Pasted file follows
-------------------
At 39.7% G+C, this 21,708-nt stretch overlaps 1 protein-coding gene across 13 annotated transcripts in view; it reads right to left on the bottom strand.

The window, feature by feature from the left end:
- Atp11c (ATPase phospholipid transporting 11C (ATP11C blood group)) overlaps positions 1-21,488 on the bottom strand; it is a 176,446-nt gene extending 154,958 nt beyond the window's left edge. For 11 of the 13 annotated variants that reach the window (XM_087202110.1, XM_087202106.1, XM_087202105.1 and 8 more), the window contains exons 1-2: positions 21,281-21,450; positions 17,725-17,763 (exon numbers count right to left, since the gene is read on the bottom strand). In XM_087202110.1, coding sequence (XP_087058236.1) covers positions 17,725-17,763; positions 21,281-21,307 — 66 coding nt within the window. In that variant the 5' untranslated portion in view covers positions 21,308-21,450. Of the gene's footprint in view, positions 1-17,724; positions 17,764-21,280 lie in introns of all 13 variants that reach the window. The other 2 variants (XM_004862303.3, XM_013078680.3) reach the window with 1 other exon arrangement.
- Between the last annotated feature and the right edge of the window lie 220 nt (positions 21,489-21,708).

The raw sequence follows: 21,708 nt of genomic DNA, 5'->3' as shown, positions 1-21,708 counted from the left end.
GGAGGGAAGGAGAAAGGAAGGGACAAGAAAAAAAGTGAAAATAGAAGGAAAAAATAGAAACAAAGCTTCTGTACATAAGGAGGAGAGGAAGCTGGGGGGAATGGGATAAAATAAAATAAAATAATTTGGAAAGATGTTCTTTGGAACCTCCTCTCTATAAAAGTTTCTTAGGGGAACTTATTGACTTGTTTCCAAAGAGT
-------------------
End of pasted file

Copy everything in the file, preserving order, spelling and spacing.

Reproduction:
At 39.7% G+C, this 21,708-nt stretch overlaps 1 protein-coding gene across 13 annotated transcripts in view; it reads right to left on the bottom strand.

The window, feature by feature from the left end:
- Atp11c (ATPase phospholipid transporting 11C (ATP11C blood group)) overlaps positions 1-21,488 on the bottom strand; it is a 176,446-nt gene extending 154,958 nt beyond the window's left edge. For 11 of the 13 annotated variants that reach the window (XM_087202110.1, XM_087202106.1, XM_087202105.1 and 8 more), the window contains exons 1-2: positions 21,281-21,450; positions 17,725-17,763 (exon numbers count right to left, since the gene is read on the bottom strand). In XM_087202110.1, coding sequence (XP_087058236.1) covers positions 17,725-17,763; positions 21,281-21,307 — 66 coding nt within the window. In that variant the 5' untranslated portion in view covers positions 21,308-21,450. Of the gene's footprint in view, positions 1-17,724; positions 17,764-21,280 lie in introns of all 13 variants that reach the window. The other 2 variants (XM_004862303.3, XM_013078680.3) reach the window with 1 other exon arrangement.
- Between the last annotated feature and the right edge of the window lie 220 nt (positions 21,489-21,708).

The raw sequence follows: 21,708 nt of genomic DNA, 5'->3' as shown, positions 1-21,708 counted from the left end.
GGAGGGAAGGAGAAAGGAAGGGACAAGAAAAAAAGTGAAAATAGAAGGAAAAAATAGAAACAAAGCTTCTGTACATAAGGAGGAGAGGAAGCTGGGGGGAATGGGATAAAATAAAATAAAATAATTTGGAAAGATGTTCTTTGGAACCTCCTCTCTATAAAAGTTTCTTAGGGGAACTTATTGACTTGTTTCCAAAGAGT